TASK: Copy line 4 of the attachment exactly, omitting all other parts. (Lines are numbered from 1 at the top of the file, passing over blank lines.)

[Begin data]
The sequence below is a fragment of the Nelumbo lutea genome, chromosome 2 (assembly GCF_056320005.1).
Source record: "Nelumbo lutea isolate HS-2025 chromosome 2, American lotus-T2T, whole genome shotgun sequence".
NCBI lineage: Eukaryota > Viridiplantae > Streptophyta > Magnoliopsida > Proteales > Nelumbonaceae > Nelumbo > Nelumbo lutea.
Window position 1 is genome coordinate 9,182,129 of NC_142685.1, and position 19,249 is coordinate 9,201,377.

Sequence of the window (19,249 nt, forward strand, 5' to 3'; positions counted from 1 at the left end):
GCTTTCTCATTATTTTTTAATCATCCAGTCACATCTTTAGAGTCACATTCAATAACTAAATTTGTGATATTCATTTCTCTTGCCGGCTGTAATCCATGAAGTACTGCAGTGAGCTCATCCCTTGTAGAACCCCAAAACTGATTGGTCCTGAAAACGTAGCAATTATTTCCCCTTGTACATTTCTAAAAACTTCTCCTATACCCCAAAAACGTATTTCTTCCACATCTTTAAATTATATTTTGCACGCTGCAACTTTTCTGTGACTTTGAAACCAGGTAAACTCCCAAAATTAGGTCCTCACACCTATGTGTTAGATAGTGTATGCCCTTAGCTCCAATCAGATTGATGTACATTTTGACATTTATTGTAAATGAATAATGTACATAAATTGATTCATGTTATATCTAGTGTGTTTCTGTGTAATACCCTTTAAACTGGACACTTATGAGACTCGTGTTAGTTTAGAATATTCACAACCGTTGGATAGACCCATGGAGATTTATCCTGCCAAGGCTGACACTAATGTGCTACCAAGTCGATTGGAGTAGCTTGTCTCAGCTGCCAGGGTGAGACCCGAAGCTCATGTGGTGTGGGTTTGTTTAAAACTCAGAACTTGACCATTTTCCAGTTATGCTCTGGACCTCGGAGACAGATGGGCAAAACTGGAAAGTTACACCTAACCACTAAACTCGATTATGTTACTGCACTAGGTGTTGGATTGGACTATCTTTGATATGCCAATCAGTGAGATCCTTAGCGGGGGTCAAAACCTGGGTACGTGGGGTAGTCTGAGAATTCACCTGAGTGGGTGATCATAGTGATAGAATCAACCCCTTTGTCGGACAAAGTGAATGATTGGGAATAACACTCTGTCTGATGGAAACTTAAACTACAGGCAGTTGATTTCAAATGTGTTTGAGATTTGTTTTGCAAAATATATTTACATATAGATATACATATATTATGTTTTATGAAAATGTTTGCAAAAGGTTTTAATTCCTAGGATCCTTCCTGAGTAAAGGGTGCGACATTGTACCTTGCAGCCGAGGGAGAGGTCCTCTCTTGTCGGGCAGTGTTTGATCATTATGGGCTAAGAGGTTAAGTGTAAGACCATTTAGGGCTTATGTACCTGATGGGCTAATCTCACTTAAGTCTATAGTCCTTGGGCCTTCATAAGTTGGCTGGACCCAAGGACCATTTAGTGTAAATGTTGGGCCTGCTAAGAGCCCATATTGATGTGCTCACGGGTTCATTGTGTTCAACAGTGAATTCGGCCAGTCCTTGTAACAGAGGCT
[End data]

Window position 1 is genome coordinate 9,182,129 of NC_142685.1, and position 19,249 is coordinate 9,201,377.